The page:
Global community on steady path to post-coronavirus normalcy

The global community is taking measured steps towards a post-coronavirus normalcy. Above, a boy wearing a face mask drives a toy car across Piazza Navona in Rome on May 28, 2020. (AFP)
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Updated 30 May 2020

Global community on steady path to post-coronavirus normalcy

DUBAI: The global community keeps a measured but steady path to normalcy as governments and people adapt to a new normal amid the coronavirus pandemic which ravaged economies and lives.

May 29, 2020, Friday (All times in GMT)

20:00 - Saudi Arabia has approved a plan to gradually reopen the Prophet’s Mosque in Madinah from Sunday. 

19:00 - US President Donald Trump said that the US is “terminating” its relationship with the World Health Organization on Friday, and that the organization hasn't made coronavirus reforms.

17:43 - New York City is 'on track' to enter phase one of reopening on June 8, New York Governor Cuomo said on Friday as he announced that five upstate regions will now transition to phase two which includes businesses like barber shops and hair salons.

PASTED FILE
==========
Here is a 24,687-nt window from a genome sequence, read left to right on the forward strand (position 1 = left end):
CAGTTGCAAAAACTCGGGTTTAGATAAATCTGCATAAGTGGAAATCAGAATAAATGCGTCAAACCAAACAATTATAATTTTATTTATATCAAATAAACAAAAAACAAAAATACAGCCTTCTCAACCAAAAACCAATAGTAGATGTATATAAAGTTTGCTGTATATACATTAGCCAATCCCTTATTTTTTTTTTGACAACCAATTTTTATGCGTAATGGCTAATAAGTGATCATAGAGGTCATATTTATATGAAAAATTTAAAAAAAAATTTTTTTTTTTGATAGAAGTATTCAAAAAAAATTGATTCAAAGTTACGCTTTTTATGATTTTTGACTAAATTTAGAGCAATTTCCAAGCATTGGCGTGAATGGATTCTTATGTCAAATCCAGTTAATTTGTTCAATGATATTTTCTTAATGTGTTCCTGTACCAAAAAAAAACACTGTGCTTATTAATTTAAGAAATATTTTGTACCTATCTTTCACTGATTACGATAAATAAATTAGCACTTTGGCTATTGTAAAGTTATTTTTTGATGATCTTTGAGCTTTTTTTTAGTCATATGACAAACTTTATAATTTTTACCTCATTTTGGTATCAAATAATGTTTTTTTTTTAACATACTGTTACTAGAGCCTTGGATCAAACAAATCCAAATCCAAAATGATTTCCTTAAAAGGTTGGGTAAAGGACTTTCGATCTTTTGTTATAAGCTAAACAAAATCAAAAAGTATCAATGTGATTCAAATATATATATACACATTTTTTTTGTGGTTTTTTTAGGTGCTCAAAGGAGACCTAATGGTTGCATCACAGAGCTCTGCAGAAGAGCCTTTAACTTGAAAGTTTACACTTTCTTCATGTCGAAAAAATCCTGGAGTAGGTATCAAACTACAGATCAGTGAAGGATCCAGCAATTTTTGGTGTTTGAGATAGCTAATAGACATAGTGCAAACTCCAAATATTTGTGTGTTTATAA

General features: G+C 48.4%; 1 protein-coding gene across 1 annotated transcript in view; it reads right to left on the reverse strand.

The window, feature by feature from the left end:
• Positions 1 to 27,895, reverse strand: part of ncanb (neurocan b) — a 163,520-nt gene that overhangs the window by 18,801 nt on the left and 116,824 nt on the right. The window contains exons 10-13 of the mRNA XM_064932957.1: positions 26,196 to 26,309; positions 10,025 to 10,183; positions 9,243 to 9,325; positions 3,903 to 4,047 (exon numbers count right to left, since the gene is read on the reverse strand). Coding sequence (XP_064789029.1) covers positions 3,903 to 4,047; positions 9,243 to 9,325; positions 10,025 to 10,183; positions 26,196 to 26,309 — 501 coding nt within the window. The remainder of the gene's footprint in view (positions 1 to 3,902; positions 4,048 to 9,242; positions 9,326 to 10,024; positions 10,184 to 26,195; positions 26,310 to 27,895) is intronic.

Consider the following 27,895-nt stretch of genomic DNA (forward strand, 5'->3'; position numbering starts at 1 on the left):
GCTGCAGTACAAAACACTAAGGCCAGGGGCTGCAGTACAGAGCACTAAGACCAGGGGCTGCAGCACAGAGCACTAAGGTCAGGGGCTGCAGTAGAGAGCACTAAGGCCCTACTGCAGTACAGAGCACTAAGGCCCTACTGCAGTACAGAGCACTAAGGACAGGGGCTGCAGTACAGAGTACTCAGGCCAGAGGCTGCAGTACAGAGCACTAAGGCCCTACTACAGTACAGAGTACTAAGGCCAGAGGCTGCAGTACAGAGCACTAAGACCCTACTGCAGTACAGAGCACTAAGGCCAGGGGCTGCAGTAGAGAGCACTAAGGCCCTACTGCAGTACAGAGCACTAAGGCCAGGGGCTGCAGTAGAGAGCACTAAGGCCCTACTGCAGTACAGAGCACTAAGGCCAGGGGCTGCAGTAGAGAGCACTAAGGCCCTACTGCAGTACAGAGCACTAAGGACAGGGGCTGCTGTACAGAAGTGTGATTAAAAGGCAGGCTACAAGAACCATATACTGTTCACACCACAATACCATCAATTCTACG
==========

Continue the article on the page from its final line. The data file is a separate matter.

14:04 - The UAE announced that the operating hours for the national sterilization program will change to between 10 p.m. and 6 a.m. as from Saturday. Previously, the program took place between 8 p.m. and 6 a.m.  

12:50 - The UAE announced 638 news cases of coronavirus, 412 new cases of recovery and 2 deaths from the disease.

12:40 - Saudi Arabia’s Ministry of Health announced 17 more deaths from COVID-19, 1,581 new cases of the disease and 2,460 new cases of recovery from it on Friday. 

11:46 Worshippers in Turkey have held their first communal Friday prayers in 74 days after the government reopened some mosques as part of its plans to relax measures in place to fight the coronavirus outbreak.

11:14 – A pharmaceutical company in Pakistan plans to import the antiviral drug remdesivir, which has shown promise in treating coronavirus patients, from neighboring Bangladesh. READ THE STORY

11:02 Iranian health ministry spokesman Kianoush Jahanpour said 2,819 new cases were confirmed across the country in the past 24 hours, bringing the overall total to 146,668.
That figure is the highest Iran has announced for a single day since April 2.